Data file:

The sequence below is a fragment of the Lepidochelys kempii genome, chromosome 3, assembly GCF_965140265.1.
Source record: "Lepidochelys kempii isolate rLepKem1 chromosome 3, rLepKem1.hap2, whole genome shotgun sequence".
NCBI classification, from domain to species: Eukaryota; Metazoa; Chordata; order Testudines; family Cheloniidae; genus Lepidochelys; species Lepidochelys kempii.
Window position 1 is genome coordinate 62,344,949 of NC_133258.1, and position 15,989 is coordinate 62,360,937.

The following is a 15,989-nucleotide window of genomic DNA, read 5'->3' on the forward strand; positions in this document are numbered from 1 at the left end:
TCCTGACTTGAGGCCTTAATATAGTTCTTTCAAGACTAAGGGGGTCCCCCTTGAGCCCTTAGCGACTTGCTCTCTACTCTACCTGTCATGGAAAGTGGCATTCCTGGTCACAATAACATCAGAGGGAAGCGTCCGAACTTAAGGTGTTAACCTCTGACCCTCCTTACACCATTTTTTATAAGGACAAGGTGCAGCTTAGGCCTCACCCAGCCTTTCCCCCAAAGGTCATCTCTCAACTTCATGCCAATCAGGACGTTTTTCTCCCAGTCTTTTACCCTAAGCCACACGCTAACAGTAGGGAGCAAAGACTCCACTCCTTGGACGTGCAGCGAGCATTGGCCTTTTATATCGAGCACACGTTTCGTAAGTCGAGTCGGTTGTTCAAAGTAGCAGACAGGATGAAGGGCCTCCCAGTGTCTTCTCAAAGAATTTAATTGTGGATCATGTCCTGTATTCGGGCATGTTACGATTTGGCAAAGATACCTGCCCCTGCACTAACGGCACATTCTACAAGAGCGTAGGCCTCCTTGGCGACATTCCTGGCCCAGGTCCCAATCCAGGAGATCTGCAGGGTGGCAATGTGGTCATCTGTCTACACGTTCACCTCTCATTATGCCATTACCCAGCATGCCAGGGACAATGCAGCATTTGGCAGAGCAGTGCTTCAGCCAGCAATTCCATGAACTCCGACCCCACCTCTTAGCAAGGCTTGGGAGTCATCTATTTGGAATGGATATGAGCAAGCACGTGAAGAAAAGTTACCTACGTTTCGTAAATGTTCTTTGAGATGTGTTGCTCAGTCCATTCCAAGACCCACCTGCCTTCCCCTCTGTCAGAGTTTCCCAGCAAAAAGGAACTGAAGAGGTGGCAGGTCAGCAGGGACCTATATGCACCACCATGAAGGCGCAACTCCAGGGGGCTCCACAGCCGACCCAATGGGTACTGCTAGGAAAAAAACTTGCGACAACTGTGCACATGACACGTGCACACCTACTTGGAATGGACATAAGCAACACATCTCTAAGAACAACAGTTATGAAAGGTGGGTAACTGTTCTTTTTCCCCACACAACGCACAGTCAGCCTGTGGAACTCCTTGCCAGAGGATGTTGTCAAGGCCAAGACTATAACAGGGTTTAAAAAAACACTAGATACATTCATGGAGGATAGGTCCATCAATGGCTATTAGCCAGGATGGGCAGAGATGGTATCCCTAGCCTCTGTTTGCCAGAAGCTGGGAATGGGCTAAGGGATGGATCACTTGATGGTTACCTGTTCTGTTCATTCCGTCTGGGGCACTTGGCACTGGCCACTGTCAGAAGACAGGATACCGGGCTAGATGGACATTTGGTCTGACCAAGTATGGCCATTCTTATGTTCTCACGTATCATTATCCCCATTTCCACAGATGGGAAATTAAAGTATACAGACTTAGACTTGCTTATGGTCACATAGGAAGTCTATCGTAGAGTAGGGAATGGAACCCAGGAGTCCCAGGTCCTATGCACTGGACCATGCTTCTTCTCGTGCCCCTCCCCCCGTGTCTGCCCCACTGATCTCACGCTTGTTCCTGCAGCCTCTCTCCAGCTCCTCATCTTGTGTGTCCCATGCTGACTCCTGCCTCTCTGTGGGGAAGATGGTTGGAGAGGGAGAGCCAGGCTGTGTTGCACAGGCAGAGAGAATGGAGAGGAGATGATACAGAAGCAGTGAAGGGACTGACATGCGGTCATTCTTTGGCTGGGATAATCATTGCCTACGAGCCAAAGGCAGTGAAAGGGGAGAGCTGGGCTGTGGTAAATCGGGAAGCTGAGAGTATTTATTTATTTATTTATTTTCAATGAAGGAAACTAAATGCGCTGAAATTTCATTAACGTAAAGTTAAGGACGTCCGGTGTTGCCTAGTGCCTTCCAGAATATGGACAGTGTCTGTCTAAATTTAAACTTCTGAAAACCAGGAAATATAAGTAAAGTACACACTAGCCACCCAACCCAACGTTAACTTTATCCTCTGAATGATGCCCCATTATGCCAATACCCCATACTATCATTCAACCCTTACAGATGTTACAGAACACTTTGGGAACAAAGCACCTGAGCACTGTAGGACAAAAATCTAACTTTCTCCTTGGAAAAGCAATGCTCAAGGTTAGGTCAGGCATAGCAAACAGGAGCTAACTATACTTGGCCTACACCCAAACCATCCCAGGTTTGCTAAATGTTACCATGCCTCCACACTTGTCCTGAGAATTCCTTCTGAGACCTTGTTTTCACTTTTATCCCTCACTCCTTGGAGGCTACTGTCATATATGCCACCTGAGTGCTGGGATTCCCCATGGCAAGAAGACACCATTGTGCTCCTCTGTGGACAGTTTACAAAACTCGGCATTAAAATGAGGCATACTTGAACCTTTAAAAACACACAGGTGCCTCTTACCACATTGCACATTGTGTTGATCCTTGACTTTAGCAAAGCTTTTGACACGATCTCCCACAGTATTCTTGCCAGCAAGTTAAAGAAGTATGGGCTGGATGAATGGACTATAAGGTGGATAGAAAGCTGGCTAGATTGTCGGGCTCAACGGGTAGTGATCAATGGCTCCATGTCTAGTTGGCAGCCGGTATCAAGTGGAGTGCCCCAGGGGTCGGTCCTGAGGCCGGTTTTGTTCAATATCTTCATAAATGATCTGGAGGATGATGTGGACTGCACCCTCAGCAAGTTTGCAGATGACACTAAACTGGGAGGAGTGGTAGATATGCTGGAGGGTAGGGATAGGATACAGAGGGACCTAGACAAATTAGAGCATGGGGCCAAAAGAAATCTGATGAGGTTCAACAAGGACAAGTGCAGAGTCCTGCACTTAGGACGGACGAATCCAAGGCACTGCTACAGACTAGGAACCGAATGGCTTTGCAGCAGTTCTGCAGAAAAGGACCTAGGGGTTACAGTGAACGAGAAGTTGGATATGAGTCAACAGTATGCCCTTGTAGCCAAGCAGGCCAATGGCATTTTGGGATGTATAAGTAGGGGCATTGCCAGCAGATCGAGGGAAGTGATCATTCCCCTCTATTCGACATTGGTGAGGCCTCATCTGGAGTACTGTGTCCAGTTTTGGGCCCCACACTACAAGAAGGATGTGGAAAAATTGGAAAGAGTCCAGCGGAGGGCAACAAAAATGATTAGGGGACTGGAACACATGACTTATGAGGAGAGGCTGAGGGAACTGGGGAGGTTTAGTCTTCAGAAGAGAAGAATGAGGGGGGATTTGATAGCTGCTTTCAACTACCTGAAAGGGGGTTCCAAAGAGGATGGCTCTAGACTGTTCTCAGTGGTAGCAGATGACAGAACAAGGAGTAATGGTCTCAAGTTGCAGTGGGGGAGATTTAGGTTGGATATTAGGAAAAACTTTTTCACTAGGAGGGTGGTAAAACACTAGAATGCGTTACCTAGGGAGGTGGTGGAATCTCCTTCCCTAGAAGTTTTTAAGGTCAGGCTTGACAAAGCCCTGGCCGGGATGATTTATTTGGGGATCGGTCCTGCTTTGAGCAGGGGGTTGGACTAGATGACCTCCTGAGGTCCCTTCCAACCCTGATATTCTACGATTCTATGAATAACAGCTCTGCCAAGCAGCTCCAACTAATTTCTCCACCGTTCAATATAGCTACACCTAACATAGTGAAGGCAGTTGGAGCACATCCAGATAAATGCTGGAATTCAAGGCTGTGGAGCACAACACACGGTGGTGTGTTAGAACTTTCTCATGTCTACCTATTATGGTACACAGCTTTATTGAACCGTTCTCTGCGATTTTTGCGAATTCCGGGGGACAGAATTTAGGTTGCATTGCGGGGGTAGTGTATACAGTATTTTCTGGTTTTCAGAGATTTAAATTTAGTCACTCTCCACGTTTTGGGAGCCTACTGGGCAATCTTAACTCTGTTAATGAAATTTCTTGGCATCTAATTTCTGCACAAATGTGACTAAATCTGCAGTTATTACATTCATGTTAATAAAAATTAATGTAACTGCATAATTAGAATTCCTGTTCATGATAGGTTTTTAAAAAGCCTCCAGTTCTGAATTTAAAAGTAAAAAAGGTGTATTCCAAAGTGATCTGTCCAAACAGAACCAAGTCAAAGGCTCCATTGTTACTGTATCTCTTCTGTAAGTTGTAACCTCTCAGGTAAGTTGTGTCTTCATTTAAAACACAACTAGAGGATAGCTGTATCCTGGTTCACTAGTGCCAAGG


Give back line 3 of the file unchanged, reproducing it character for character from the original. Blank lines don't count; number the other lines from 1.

NCBI classification, from domain to species: Eukaryota; Metazoa; Chordata; order Testudines; family Cheloniidae; genus Lepidochelys; species Lepidochelys kempii.